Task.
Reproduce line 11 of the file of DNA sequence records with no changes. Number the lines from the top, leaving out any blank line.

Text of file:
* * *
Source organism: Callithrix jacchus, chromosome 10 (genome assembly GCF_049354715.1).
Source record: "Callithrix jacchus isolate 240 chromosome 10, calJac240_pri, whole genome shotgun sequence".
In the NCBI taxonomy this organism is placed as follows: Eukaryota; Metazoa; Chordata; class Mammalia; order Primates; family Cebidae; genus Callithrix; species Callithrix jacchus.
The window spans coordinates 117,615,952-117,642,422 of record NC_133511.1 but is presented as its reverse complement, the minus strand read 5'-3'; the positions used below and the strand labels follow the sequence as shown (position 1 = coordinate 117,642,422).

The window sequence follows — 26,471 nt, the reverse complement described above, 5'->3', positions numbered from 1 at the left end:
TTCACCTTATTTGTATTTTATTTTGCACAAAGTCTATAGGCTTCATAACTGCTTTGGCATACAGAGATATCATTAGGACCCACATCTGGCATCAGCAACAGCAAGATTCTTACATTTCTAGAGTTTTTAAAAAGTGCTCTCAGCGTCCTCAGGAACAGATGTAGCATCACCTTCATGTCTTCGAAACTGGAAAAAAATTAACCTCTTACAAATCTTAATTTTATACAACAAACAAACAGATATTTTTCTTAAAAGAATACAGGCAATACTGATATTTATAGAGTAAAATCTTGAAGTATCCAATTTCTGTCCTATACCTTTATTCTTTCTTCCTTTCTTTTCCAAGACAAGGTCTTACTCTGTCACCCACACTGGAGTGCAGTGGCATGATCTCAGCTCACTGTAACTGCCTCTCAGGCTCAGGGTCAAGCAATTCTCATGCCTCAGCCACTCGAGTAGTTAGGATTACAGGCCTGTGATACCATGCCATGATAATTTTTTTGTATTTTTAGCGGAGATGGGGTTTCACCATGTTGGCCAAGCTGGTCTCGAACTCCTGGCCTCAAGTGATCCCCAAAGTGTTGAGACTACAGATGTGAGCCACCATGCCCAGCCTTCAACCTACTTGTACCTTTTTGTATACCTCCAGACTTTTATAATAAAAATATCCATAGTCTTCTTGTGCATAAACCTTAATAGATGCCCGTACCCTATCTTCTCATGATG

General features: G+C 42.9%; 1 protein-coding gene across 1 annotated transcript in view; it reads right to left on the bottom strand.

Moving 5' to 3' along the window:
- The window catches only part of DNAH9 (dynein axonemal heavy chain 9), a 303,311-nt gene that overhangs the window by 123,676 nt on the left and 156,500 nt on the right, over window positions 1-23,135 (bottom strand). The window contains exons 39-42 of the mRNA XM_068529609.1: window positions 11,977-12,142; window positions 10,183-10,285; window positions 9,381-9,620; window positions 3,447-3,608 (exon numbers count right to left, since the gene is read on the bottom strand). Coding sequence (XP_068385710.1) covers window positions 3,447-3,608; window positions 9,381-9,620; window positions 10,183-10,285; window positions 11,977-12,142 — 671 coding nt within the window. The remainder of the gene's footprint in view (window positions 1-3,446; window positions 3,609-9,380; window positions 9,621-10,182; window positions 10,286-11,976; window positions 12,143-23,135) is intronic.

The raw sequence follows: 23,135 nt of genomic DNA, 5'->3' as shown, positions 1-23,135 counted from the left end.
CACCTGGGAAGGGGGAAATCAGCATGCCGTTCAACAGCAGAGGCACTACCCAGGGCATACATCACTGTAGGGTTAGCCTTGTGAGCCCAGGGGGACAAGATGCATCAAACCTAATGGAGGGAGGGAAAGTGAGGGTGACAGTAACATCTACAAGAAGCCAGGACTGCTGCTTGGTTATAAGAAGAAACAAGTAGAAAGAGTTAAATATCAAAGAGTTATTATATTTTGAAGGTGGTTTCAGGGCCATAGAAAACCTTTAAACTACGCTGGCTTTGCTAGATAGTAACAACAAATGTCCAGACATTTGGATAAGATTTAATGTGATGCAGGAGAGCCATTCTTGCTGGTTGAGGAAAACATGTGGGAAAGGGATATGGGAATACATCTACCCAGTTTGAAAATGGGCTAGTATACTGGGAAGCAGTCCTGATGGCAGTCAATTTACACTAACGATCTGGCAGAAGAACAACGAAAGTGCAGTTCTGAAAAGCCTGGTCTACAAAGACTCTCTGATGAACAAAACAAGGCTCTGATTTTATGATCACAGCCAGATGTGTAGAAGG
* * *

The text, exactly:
CACCTGGGAAGGGGGAAATCAGCATGCCGTTCAACAGCAGAGGCACTACCCAGGGCATACATCACTGTAGGGTTAGCCTTGTGAGCCCAGGGGGACAAGATGCATCAAACCTAATGGAGGGAGGGAAAGTGAGGGTGACAGTAACATCTACAAGAAGCCAGGACTGCTGCTTGGTTATAAGAAGAAACAAGTAGAAAGAGTTAAATATCAAAGAGTTATTATATTTTGAAGGTGGTTTCAGGGCCATAGAAAACCTTTAAACTACGCTGGCTTTGCTAGATAGTAACAACAAATGTCCAGACATTTGGATAAGATTTAATGTGATGCAGGAGAGCCATTCTTGCTGGTTGAGGAAAACATGTGGGAAAGGGATATGGGAATACATCTACCCAGTTTGAAAATGGGCTAGTATACTGGGAAGCAGTCCTGATGGCAGTCAATTTACACTAACGATCTGGCAGAAGAACAACGAAAGTGCAGTTCTGAAAAGCCTGGTCTACAAAGACTCTCTGATGAACAAAACAAGGCTCTGATTTTATGATCACAGCCAGATGTGTAGAAGG